It is said that Death Valley gets 1.8 inches of rainfall each year and, in our fist visit to this “parched” landscape, it felt like we got it all on our first day. It was enough, anyway, to wash out a bridge and require us to take a 40-mile detour just to get to Furnace Creek.
So much for the image. We don’t remember Ronald Reagan saying anything about rain when he hosted the Death Valley Days TV show all those years.
Of course, the timing of our trip was just luck of the draw, and there’s no doubt that most people will enjoy a “normal” Death Valley adventure in which they’ll experience hot, sunny weather most of the time. In summer, the operative word is hot – as hot as the record high of 134 degrees – which is why winter is an ideal time to enjoy a near-Death Valley experience in the 70’s or 80’s.
For our November visit, we drove to Death Valley by heading north from Las Vegas and, as best as we could tell, this seemed to be the easiest route into the Valley. In theory, Furnace Creek is just 120 miles northwest of Las Vegas. But the bridge washout changed all that and sent us further north and then back down into the Valley on a different, longer route.
And so our first exposure to Death Valley was a little disconcerting as we traveled in darkness and rain, making our way along a stretch of narrow, sometimes winding, two-lane roadway that certainly seemed like a road less traveled – hardly another car in sight for 40 miles. We did eventually get to Furnace Creek where roadways were covered with standing water and the rain continued to fall.
With great relief, we at last found our destination: the Furnace Creek Inn. Just like the desert oasis that the Furnace Creek area is reputed to be, the inn became our “oasis” from the downpour and a long afternoon of driving.
The Furnace Creek Inn is an upscale, historic hotel was opened in 1927. Originally just a small resort, the adobe bricks were hand-made by local Native Americans, and the resort was built on a hill with panoramic views of Death Valley and the 11,000-foot mountains nearby. By 1935, the hotel had 66 rooms altogether and was on its way to attracting larger numbers of tourists to this unusual destination.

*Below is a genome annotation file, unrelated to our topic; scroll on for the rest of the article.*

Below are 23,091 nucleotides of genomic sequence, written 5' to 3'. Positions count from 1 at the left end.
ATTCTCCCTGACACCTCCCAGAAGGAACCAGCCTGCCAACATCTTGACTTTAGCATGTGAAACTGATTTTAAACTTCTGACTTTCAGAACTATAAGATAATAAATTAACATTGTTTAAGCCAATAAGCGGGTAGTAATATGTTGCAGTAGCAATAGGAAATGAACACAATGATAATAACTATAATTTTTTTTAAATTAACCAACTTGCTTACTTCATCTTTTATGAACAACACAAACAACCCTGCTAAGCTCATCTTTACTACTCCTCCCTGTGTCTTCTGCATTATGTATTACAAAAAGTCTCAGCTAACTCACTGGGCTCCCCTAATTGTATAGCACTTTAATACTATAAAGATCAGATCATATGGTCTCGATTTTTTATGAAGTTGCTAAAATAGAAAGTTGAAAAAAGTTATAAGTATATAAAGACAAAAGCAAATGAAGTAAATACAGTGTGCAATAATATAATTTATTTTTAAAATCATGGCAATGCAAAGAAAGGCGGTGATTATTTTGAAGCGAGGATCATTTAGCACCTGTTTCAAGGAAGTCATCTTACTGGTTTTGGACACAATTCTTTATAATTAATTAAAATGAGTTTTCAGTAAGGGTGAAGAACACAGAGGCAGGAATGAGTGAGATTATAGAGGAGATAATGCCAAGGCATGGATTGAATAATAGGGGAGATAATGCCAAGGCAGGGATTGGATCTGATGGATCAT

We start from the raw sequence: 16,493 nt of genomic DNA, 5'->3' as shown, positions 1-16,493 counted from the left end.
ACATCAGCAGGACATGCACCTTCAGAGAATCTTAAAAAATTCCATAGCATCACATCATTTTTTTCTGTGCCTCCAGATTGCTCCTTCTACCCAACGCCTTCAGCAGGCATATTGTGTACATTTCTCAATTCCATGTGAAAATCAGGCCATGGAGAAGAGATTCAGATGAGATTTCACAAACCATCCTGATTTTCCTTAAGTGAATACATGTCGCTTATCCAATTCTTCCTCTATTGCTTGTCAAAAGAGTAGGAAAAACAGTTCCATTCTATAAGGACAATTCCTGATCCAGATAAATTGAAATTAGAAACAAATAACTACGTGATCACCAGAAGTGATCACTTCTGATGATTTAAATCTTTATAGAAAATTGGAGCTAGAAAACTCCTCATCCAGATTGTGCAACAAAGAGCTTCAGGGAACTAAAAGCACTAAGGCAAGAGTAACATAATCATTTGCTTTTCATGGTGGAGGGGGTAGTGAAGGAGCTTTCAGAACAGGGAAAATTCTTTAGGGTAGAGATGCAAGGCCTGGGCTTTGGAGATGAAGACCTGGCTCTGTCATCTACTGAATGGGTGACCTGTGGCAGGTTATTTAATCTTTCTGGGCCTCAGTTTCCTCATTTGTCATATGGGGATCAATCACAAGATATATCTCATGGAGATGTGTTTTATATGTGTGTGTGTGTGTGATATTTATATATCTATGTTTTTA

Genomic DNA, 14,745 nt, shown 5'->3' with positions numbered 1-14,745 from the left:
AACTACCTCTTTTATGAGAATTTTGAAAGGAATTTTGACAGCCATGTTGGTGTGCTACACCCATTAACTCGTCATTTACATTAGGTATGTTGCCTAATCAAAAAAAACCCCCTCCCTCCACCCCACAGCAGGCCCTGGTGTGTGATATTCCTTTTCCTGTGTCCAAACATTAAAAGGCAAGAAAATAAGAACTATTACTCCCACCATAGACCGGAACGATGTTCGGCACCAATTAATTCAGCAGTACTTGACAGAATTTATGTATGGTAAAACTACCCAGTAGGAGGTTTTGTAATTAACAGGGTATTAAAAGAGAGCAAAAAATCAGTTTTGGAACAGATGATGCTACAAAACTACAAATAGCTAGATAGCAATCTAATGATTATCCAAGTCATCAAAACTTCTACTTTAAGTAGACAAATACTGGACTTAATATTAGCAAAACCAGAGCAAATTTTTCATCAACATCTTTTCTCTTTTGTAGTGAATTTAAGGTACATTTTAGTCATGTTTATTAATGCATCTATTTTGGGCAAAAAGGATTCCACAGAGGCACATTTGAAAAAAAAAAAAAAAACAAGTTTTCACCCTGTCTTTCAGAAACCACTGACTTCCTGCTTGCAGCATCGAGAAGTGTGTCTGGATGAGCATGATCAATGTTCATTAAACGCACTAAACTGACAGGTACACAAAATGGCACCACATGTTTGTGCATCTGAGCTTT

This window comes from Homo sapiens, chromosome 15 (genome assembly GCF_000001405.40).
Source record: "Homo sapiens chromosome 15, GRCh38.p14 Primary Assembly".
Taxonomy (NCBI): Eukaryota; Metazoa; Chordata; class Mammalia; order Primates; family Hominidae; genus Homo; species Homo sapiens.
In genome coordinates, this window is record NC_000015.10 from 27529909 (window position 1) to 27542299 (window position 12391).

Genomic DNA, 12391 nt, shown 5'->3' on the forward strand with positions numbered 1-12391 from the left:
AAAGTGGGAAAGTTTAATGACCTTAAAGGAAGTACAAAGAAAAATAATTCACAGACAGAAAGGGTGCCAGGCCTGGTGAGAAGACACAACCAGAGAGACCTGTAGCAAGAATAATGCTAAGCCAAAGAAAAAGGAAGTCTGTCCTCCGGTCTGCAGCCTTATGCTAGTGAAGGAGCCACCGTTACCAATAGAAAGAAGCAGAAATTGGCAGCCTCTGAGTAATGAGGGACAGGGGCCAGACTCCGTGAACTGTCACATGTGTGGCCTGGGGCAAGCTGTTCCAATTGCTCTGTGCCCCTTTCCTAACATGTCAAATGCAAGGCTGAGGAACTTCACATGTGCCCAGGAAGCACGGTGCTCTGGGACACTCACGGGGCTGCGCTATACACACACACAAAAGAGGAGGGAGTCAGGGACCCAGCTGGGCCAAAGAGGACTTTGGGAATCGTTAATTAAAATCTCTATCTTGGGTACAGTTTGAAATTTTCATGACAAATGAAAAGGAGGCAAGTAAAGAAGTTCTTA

After a restful sleep in our well-appointed suite, we awakened to a different Death Valley. Gone were the storm clouds and rain, and taking their place were rays of peek-a-boo sunshine which added warm colors and sparkle to what clearly was a magnificent desert landscape. It was as if Nature was illuminating the desert, the rock formations and the surrounding mountains with a set of stage lights that changed the coloration with each passing cloud.
Experiencing this for the first time, we could understand why Death Valley has captured the hearts of so many visitors who sense an almost spiritual connection with this land. If someone suggests you should get your head examined for going to a place called “Death” Valley, the truth is this just might be a place to get your head straight. It’s completely unique.
We hopped in the car and drove into Furnace Creek to look around a bit. The Borax Museum does a great job of telling the story of those early miners who found large deposits of borax – used in fiberglass, detergents and other products – which were hauled to Mojave on huge wagons pulled by teams of 20 mules. For us baby boomers, the old Death Valley Days television show will forever link Death Valley with Borax and those darned mule teams.
The museum is located in the Furnace Creek Ranch, where you’ll find accommodations that are less expensive than the inn and a little more family-oriented. The ranch includes 224 recently refurbished rooms as well as several restaurants. A large RV park is located in the area and, nearby is an 18-hole golf course where it is said golf balls don’t react the way they usually do to gravity – believe it or not, the valley’s elevation 200 feet below sea level affects gravity and barometric pressure.